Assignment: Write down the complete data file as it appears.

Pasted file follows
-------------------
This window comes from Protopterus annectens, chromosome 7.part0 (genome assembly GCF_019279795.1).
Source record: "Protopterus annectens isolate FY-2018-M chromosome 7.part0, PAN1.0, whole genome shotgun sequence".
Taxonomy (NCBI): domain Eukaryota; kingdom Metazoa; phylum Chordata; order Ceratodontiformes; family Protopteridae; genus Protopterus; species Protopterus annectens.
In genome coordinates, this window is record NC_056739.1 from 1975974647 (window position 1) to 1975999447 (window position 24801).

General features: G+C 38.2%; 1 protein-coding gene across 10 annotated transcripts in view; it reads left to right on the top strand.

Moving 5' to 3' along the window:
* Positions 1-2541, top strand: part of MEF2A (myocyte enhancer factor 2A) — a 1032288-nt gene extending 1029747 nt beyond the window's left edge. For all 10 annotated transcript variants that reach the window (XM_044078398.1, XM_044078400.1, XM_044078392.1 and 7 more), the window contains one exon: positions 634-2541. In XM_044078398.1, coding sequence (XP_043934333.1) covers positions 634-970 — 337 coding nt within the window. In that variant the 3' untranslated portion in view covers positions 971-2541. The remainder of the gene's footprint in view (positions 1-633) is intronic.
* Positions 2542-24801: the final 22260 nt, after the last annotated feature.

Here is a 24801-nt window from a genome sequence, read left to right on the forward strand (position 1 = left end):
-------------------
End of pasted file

This window comes from Protopterus annectens, chromosome 7.part0 (genome assembly GCF_019279795.1).
Source record: "Protopterus annectens isolate FY-2018-M chromosome 7.part0, PAN1.0, whole genome shotgun sequence".
Taxonomy (NCBI): domain Eukaryota; kingdom Metazoa; phylum Chordata; order Ceratodontiformes; family Protopteridae; genus Protopterus; species Protopterus annectens.
In genome coordinates, this window is record NC_056739.1 from 1975974647 (window position 1) to 1975999447 (window position 24801).

General features: G+C 38.2%; 1 protein-coding gene across 10 annotated transcripts in view; it reads left to right on the top strand.

Moving 5' to 3' along the window:
* Positions 1-2541, top strand: part of MEF2A (myocyte enhancer factor 2A) — a 1032288-nt gene extending 1029747 nt beyond the window's left edge. For all 10 annotated transcript variants that reach the window (XM_044078398.1, XM_044078400.1, XM_044078392.1 and 7 more), the window contains one exon: positions 634-2541. In XM_044078398.1, coding sequence (XP_043934333.1) covers positions 634-970 — 337 coding nt within the window. In that variant the 3' untranslated portion in view covers positions 971-2541. The remainder of the gene's footprint in view (positions 1-633) is intronic.
* Positions 2542-24801: the final 22260 nt, after the last annotated feature.

Here is a 24801-nt window from a genome sequence, read left to right on the forward strand (position 1 = left end):